Jen Long on how young music fans are pioneering new ideas in the live music circuit
Jen Long co-presents Radio 1′s BBC Introducing show which champions unsigned and self-signed bands. It’s helped propel acts including Jake Bugg, Florence and The Machine, Rizzle Kicks and Gabrielle Aplin into the mainstream.
As well as presenting, Jen also runs her own label and produces a music zine – basically everything she can do to promote great new music.
That makes her well placed to comment on the difficulties faced by young bands going on the road and the young fans who desperately want to see them. It’s an expensive business where enthusiasm is the main currency.
the hub‘s own research backs this up. And as music sales return diminishing revenues – we need new models for touring and commissioning. Beyond-mainstream artists need more young people to come to their gigs to compensate for smaller product turnover – and advances at the digital frontier need to be exploited to get more people to gigs, and to spend more money when they are there.
On the touring front, Jen Long says; “Lots of bands don’t mind shelling out their own cash to do a show. But other bands who aren’t so happy to say go to Scotland to do a gig. But the bands who put in their own money in at the start are often the ones who do well later.”
Bands who bankroll their own tours will reduce hotel and catering costs by crashing on strangers’ sofas, says Long: “In the States lots of bands have used coach surfing sites to go on tour.”
But fans too are paying the price for a squeezed industry. A significant chunk of those who buy music are young. The latest BPI research shows that 13 to 19-year-olds are the second biggest market after early 20-somethings. But frustratingly for many of them, seeing their favourite band live is often impossible. As income from album sales continues to fall and downloading is dipping too, income from touring is now a central plank of the business plan for any band who hopes to give up the day job. But the current live music circuit is pricing many younger fans out of the market, top-slicing valuable revenues for up-and-coming young artists.
Stadium gigs charging top dollar are thriving but smaller music venues (those that are still open) are feeling the squeeze. Falling public subsidy and the recession mean bar takings are now even more important – leaving under-age fans out in the cold and making experimental programming too risky for many bookers.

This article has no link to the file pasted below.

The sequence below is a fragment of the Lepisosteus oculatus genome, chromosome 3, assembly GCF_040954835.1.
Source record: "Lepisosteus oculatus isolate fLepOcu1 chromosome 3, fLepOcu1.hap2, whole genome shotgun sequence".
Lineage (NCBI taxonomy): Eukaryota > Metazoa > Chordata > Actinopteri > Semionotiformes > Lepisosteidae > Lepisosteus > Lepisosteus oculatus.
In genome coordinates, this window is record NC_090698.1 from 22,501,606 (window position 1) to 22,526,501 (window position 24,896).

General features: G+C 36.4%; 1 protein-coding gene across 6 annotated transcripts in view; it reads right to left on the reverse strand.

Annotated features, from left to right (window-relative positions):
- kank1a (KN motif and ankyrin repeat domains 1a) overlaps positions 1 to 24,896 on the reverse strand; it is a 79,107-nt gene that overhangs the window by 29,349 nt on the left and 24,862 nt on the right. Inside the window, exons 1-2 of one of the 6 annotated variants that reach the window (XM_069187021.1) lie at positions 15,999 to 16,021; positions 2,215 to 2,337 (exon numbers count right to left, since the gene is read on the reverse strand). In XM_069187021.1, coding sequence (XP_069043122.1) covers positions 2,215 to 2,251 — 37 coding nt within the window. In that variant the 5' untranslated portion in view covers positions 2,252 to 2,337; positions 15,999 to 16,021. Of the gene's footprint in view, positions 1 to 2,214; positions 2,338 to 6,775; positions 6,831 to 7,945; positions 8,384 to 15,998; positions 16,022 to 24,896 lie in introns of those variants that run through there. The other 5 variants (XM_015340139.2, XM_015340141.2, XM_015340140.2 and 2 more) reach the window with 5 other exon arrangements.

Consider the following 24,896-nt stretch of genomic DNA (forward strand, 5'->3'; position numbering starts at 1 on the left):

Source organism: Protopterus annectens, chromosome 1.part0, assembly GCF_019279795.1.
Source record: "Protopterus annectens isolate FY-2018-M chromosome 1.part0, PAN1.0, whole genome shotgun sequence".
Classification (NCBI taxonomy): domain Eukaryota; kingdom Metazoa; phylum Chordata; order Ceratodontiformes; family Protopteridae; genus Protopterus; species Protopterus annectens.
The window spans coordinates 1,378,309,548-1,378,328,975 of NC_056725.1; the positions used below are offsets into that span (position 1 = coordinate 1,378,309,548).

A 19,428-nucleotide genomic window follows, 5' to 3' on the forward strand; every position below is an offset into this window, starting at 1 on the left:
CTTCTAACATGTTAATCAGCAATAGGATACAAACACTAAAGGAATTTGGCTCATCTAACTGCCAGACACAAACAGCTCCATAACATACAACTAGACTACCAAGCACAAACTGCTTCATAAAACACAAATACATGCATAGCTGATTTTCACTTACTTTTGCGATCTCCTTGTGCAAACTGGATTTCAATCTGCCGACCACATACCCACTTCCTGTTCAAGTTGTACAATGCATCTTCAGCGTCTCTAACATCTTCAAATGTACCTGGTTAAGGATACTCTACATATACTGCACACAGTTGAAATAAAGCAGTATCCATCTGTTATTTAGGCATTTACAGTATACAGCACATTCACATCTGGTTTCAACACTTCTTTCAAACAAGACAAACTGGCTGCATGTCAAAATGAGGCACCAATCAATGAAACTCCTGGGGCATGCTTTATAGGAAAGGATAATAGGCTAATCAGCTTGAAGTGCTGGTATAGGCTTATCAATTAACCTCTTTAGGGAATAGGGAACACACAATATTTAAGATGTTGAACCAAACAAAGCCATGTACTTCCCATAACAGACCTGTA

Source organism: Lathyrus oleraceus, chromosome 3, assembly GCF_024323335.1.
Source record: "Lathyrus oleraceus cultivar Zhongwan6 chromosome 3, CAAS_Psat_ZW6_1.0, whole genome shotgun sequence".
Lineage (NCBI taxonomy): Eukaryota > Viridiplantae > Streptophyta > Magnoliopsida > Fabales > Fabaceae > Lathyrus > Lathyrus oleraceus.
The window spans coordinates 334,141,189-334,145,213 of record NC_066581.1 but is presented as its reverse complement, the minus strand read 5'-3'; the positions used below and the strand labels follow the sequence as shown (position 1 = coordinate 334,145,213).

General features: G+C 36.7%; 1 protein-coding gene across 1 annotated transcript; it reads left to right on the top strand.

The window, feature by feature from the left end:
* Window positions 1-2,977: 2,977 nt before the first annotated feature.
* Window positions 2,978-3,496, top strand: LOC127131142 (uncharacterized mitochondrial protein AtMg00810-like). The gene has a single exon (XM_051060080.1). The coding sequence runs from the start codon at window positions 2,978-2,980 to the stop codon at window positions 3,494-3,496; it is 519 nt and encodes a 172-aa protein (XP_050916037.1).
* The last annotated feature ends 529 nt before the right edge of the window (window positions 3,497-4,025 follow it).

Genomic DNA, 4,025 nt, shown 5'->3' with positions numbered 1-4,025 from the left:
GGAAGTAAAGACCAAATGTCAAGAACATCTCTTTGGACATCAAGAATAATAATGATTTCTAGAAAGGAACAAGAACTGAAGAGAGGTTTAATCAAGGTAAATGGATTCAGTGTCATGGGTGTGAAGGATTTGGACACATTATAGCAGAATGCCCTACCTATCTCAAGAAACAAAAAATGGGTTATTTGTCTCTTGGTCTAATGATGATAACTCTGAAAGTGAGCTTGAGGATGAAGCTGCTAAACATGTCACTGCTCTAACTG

Long says: “Most bands are playing over 18 shows. In a venue people have to pay to get in and on top of that maybe ￡4 for a beer.” And the cost is not the only factor making it hard for young fans to see up-and-coming artists says Long. “It also depends where you live.
“When you live in a city there is plenty of live music to pick from but it’s different for people who don’t live in the city unless there’s a venue like your local youth centre that’s putting on music. When I was growing up my school put on gigs. We went, not necessarily because it was a named band, but because you were going out with your mates.”
Innovative music promoters have found new ways to circumvent the existing venue circuit – inspired by the now established house gig circuit in the US. Long says; “House gigs really took off there because in a lot of states the drinking age is 21.”
Long started putting on her own house gigs while at Cardiff University, studying for a journalism and broadcast degree, where she hosted bands in her student kitchen. “I used to put on house gigs not just because touring bands didn’t have somewhere to play but because it was a fun way of putting on a gig. It was cheap and we’d pass a hat round and everyone would put in a few quid to pay the band.”
That that sense of fun and an alternative scene has inspired gigs in rehearsal spaces too. “People bring their own drink and you get the atmosphere of seeing a gig somewhere a bit different from going to a normal venue. It feels more exciting,” Long says.
If you’ve got an idea to capitalise on new thinking among young musicians and fans which will make working in the music industry (particularly in non-mainstream) more viable, then Joining the Dots is offering £10,000 funding and expert mentoring to six individuals or organisations who can come up with a game-changing models for
* touring and commissioning new music
* getting more young people to beyond-mainstream gigs
* using digital technology to get more people to gigs and spend more when they are there
· Applications for Joining the Dots funding are open until 31st January 2014.
· Jen Long presents BBC Introducing with Ally McCrae at midnights on Sundays
* Jen Long explores what a “music career” means in the 21st century and how young people’s passion for music can be harnessed in many different ways.